• The Other Side of Light, Mishi Saran (India), HarperCollins India
  • God on Every Wind, Farhad Sorabjee (India), Parthian
  • Sterile Sky, E.E. Sule (Nigeria), Pearson Education
  • Narcopolis, Jeet Thayil (India), Faber and Faber
  • Beneath the Darkening Sky, Majok Tulba (Australia), Penguin Books Australia
  • The Bellwether Revivals, Benjamin Wood (United Kingdom), Simon & Schuster UK

Commonwealth Short Story Prize

  • Not for Publication, Rachel Bush (New Zealand)
  • A Killing in the Sun, Dilman Dila (Uganda)
  • NORMAL, Susan Everett (United Kingdom)
  • Chutney, Debz Hobs-Wyatt (United Kingdom)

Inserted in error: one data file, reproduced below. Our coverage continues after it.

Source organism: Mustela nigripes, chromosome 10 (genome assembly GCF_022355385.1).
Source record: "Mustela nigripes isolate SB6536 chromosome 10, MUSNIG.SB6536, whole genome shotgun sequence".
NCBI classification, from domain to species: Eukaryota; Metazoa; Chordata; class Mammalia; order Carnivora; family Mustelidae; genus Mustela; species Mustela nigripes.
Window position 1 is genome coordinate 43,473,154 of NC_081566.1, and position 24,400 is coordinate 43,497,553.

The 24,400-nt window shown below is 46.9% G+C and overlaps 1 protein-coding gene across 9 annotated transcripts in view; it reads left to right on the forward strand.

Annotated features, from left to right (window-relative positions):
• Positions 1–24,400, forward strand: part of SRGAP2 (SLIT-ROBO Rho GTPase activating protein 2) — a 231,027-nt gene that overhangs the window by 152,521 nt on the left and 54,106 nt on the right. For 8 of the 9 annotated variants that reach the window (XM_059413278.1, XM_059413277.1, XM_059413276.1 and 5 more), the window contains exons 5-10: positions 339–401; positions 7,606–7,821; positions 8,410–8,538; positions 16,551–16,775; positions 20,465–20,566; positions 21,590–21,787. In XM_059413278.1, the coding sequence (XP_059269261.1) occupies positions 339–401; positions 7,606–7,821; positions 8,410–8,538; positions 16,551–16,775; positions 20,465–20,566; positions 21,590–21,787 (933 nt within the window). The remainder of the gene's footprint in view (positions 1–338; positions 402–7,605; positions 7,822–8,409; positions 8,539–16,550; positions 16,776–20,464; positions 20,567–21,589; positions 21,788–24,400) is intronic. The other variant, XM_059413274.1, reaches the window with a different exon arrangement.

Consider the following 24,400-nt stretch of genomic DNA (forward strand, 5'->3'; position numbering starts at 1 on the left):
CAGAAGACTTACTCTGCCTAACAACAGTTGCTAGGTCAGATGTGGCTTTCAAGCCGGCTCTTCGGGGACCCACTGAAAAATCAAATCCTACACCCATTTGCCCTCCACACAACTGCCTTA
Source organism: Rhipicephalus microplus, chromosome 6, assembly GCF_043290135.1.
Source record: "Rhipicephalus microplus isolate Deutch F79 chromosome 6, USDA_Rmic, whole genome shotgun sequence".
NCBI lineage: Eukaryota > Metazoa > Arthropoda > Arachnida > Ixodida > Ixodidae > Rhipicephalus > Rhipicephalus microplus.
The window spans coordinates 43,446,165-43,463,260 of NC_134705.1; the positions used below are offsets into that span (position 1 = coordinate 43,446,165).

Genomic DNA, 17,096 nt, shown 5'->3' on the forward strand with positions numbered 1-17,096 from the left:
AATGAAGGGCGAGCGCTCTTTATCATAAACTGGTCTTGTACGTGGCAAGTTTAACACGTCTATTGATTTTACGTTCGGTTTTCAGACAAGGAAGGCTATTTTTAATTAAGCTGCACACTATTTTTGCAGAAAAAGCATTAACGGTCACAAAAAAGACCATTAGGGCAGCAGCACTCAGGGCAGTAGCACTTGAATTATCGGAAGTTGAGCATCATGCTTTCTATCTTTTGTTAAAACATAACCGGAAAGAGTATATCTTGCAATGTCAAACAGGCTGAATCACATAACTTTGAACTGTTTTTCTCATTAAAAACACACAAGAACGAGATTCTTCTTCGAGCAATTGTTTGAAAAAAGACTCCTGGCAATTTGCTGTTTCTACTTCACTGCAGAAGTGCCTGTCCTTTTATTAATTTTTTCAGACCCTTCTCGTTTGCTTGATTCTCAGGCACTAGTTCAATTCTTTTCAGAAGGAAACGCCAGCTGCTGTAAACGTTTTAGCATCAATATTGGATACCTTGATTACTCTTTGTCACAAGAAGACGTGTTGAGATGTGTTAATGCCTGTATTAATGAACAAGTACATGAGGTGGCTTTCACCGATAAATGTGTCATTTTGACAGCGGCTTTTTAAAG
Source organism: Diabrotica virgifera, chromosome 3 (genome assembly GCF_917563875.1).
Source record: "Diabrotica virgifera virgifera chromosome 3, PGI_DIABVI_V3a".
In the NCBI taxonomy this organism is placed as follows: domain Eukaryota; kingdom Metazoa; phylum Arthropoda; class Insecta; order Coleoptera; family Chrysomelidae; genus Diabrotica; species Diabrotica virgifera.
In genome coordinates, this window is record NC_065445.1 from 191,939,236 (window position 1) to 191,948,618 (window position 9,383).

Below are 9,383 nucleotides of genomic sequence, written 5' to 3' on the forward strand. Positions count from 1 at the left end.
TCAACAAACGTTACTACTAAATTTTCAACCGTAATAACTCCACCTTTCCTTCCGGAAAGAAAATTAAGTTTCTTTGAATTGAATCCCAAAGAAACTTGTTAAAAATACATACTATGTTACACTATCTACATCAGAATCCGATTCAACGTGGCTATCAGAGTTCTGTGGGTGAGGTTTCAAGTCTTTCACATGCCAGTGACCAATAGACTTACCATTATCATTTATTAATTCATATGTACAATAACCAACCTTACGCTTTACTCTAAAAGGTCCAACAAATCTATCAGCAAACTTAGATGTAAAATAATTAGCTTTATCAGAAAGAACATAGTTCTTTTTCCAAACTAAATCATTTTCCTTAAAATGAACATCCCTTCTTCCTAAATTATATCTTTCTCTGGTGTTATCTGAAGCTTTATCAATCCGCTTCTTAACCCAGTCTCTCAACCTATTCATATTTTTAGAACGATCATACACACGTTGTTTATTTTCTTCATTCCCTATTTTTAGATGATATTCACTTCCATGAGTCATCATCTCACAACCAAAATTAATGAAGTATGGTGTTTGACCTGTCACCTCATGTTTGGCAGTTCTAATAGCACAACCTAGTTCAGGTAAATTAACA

• Fatima Saleh, Alexander Ikawah (Kenya)
  • The New Customers, Julian Jackson (South Africa)
  • Notes from the Ruins, Anushka Jasraj (India)
  • A Good Friday, Barbara Jenkins (Trinidad and Tobago)
  • Antonya’s Baby Shower on Camperdown Road, A.L. Major (Bahamas)
  • Mango Summer, Janice Lynn (Bahamas)
  • Things With Faces, Zoë Meager (New Zealand)
  • The Sarong-Man in the Old House, and an Incubus for a Rainy Night, Michael Mendis (Sri Lanka)
  • The Whale House, Sharon Millar (Trinidad and Tobago)
  • No War is Worth Debating, Tobenna Nwosu (Nigeria)
  • Take me Home United Road, Sally-Ann Partridge (South Africa)
  • Mortal Sins, Sinead Roarty (Australia)
  • We Walked On Water, Eliza Robertson (Canada)
  • Tug of War, Deborah Rogers  (New Zealand)
  • Raven, Tom Williams (Australia)

For more information, link to Commonwealth Book Prize shortlist at http://www.commonwealthwriters.org/cbp-shortlist-2013/ and the Commonwealth Short Story Prize at http://www.commonwealthwriters.org/cssp-shortlist-2013/